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Showing posts from March, 2014

Collaboration remains key to Salt Horse creations

In Salt Horse’s latest work, Color Field, long-time collaborators Corrie Befort, Beth Graczyk, and Angelina Baldoz played with words and music to create a dance about light and color.

As with past Salt Horse works, their newest collaboration with the Northwest Film Forum let them shift movement and performance into a public space not traditionally associated with dance. Contributing to Color Field are filmmaker Adam Sekuler, lighting designer Marnie Cummings, musician Jason Anderson and performers Ariana Bird, Belle Wolf, Kathleen Hunt, and Steven Gomez.

Although Befort also does the scenery and Baldoz primarily works with the music, Graczyk emphasized in a recent interview that Salt Horse’s teamwork approach keeps them all very equal when it comes to the actual creation of a dance.

What has kept your collaborative process going since 2005?
All three of us enjoy is that Salt Horse is an entity on its own. It is the contribution of three voices coming together. We make a good te…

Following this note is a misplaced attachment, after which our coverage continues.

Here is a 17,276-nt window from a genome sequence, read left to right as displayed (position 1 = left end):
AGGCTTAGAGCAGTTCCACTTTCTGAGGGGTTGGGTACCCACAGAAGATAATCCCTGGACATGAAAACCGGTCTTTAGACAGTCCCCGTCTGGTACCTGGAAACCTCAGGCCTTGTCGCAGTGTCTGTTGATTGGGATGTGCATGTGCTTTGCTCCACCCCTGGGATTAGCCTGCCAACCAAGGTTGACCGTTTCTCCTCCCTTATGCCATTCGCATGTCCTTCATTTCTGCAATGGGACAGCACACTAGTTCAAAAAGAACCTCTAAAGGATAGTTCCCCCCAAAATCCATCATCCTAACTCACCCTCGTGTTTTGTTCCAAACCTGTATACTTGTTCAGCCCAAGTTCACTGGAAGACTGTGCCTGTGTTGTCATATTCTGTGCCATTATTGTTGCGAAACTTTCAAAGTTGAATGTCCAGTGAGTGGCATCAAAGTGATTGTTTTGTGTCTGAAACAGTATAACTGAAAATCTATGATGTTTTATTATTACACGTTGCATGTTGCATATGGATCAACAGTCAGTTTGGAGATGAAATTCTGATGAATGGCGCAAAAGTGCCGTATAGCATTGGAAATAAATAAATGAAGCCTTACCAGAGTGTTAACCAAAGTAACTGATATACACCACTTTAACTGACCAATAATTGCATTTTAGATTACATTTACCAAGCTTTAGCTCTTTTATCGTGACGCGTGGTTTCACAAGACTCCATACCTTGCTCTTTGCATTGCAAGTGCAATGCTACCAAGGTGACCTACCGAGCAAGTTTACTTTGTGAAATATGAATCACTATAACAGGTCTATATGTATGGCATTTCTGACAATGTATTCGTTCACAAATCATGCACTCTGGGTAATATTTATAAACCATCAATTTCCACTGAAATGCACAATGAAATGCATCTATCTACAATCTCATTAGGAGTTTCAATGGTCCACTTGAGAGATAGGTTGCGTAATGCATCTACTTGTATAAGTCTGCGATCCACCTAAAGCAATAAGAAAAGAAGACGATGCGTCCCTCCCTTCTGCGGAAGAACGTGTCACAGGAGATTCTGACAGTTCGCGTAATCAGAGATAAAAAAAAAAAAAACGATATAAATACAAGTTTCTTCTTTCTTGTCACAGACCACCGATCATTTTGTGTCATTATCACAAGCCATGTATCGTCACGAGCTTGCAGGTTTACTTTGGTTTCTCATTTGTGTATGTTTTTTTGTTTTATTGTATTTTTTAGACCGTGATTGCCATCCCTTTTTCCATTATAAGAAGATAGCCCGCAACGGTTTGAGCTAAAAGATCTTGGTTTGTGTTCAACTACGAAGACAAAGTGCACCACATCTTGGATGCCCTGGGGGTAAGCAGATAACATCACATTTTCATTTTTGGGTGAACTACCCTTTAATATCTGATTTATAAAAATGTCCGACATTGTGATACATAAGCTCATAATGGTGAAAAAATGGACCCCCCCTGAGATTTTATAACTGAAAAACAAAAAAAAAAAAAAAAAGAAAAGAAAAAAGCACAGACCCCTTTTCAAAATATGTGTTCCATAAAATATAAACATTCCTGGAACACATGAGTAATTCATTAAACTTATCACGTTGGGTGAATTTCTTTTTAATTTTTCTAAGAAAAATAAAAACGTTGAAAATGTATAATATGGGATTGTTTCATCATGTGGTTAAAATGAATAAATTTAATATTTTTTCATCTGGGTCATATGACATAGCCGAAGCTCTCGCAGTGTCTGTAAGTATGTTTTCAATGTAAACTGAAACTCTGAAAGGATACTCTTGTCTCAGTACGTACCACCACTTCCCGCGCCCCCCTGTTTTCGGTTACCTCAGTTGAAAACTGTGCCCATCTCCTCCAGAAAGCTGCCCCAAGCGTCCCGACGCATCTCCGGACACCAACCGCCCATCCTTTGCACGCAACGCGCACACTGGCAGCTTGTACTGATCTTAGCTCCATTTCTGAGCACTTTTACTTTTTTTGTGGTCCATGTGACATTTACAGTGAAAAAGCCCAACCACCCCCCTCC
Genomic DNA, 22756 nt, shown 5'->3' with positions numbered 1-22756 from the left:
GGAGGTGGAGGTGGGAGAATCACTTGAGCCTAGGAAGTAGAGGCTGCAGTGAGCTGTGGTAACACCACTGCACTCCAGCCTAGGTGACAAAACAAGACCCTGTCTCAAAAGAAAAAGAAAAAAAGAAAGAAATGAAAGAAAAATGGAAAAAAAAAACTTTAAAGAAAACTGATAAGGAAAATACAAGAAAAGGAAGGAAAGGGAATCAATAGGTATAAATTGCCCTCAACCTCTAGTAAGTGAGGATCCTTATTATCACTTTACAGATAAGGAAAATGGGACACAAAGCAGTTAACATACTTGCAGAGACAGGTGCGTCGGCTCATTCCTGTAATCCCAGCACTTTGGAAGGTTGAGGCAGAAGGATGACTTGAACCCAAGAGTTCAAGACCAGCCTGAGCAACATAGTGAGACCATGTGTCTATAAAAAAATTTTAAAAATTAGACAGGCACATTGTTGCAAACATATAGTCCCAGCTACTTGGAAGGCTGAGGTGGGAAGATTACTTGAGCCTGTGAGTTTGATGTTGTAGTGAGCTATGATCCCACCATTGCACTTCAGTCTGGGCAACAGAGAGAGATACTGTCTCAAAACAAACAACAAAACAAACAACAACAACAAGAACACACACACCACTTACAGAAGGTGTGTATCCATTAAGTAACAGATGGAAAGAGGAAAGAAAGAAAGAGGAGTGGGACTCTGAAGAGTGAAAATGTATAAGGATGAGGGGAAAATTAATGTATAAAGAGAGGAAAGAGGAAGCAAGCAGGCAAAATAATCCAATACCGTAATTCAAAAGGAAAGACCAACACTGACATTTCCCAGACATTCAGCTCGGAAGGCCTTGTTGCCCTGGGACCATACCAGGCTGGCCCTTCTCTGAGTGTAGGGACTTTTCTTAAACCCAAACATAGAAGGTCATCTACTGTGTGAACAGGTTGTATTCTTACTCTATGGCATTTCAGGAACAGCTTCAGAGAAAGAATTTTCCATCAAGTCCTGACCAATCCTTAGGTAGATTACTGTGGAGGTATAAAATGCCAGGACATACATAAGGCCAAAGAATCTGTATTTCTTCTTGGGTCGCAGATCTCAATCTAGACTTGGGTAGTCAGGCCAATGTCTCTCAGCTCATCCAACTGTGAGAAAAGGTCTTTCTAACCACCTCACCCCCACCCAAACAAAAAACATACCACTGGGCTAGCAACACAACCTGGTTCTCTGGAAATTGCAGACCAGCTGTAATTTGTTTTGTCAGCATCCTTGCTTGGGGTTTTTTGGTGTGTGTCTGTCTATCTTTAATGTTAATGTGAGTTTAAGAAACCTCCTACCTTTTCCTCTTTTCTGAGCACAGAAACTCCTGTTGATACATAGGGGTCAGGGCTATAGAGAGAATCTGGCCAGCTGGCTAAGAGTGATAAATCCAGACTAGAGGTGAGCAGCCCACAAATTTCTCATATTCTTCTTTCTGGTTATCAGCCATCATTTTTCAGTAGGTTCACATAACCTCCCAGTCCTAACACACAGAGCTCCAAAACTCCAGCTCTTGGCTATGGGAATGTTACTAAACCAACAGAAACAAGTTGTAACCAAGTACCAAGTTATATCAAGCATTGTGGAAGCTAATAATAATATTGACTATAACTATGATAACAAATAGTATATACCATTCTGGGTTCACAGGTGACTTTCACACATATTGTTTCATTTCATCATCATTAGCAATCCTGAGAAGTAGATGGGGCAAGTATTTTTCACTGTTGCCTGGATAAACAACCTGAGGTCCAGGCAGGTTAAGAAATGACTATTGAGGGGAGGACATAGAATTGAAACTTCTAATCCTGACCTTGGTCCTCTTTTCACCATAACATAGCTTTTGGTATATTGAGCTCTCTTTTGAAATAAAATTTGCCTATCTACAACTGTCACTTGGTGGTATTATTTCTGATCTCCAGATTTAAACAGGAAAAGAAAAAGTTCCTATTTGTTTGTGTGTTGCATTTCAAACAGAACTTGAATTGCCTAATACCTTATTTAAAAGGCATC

The costumes reveal the character at Seattle Shakes

Melanie Burgess makes actors look good and, more importantly, in character throughout Seattle. The costume designer, who also teaches at Cornish College of the Arts, has clothed productions at Seattle Opera, A Contemporary Theatre, Village Theatre, Seattle Repertory Theatre, Intiman, The 5th Avenue Theatre, Empty Space, Strawberry Theatre Workshop, New Century Theatre Company, Taproot Theatre and Tacoma Actors Guild, among others locally. A regular recipient of Seattle Times Footlight award and a winner of a 2010 Gregory for her work, Burgess recently discussed the challenges of designing two very different productions for Seattle Shakespeare Company: Oscar Wilde’s The Importance of Being Earnest and Shakespeare’s King Lear. What do you think is the biggest contribution that costumes make to a production?
Costumes provide visual storytelling. They can indicate time, location, and a wide range of character traits. More subtlety, through silhouette, color, and texture, they …